Editor’s Note: This story was updated with comments from SPUC President Deb Amundson at 12:40 p.m. Friday.
Minnesota House Rep. Brad Tabke and Shakopee City Administrator Bill Reynolds sent separate letters to the state auditor Thursday requesting an investigation into potential salary cap law violations at Shakopee Public Utilities.
Reynolds’ letter included concerns about Utilities Manager John Crooks’ pay exceeding the salary cap, transparency at SPU, and potential violations of open meeting laws. He also sent his letter to Attorney General Keith Ellison.
Public records reported by The Shakopean show Utilities Manager John Crooks’ yearly pay is at least $200,000, though the state-mandated local government salary cap is set at a maximum of $178,782.
“This raises serious questions about whether the Shakopee Public Utilities is violating state statute regarding salaries of local officials,” Tabke wrote in his email to the state auditor. “I respectfully ask that you investigate this situation so Shakopee residents can be assured that the Shakopee Public Utilities is abiding by the law.”
Shakopee Public Utilities Commission President Deb Amundson said she began seeking guidance from the state auditor earlier this week, and the commission plans to cooperate with the state auditor and attorney general.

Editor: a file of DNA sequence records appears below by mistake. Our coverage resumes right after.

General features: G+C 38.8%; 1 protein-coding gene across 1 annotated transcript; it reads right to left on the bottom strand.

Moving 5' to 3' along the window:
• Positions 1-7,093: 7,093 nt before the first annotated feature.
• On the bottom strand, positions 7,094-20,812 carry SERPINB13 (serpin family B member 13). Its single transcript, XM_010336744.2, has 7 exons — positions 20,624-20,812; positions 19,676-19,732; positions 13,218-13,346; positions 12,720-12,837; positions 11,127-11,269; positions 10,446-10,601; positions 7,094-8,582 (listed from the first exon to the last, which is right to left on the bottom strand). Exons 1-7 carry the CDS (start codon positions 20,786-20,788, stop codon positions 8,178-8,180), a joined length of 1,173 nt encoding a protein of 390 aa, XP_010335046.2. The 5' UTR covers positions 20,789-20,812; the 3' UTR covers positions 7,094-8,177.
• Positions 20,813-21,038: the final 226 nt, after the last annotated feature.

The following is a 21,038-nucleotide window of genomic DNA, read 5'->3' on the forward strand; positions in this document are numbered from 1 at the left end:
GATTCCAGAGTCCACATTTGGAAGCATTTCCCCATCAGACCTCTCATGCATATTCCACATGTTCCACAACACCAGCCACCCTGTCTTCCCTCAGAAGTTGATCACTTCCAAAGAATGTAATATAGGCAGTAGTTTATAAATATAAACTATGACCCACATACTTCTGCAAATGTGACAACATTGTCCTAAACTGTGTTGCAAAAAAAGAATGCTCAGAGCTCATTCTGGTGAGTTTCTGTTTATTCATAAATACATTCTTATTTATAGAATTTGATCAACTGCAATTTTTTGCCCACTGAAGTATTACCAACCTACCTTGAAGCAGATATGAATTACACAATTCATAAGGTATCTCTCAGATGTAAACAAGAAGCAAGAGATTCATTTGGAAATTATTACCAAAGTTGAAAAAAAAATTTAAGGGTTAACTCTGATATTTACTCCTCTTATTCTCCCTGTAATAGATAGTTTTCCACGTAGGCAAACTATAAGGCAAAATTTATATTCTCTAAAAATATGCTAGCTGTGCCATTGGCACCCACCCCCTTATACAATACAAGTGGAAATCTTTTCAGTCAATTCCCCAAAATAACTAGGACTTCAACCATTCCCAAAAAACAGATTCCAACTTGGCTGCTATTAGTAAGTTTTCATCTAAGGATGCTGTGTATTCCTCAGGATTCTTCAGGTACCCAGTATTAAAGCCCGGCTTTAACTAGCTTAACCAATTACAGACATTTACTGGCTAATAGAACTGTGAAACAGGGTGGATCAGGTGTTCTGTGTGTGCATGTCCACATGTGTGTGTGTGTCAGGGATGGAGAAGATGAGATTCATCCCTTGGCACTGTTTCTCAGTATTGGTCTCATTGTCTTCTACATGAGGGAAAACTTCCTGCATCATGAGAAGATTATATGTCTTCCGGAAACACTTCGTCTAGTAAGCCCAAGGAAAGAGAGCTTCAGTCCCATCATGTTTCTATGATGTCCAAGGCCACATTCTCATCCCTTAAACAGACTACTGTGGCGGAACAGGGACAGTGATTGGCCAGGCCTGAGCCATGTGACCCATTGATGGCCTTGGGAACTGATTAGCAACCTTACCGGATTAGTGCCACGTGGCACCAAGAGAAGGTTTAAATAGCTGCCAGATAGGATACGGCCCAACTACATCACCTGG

“Reasonable minds may differ on the interpretation of the (salary cap) statute,” Amundson said. “We look forward to clarification on these issues.”
City has questions about SPU administrators’ pay
Reynolds wrote that he is concerned not only about Crooks’ salary, but one or two other administrators whose salaries came into question during a city review of “the viability of shared services” between the city and SPU.
Reynolds references SPU’s Pay Equity Report, in which SPU employee salaries are plotted on a graph. Reynolds said he noticed differences between the copy of the report submitted to the Minnesota Department of Management and Budget and the copy provided to SPU commissioners.
“The report was not complete because it excluded a page that contained employee salary information, and … part of the report had been altered to remove the word ‘salary’ from one of the report’s graphs. Without the ‘salary’ designation, it is very difficult to figure out what the column numbers are referring to,” Reynolds wrote. “Moreover, the altered and incomplete report was presented to (SPUC) and voted on by them.”
Reynolds’ letter said information in the report made him question whether Director of Finance and Administration Renee Schmid and Planning and Engineering Director Joe Adams might have salaries that exceed the cap.
According to additional public records, Schmid has a gross salary of $175,845. Accounting for her $275 per month car allowance, her compensation is at least $179,145. Adams’ gross salary is $170,203, according to the same records. Accounting for his $275 per month car allowance, his compensation is at least $173,503.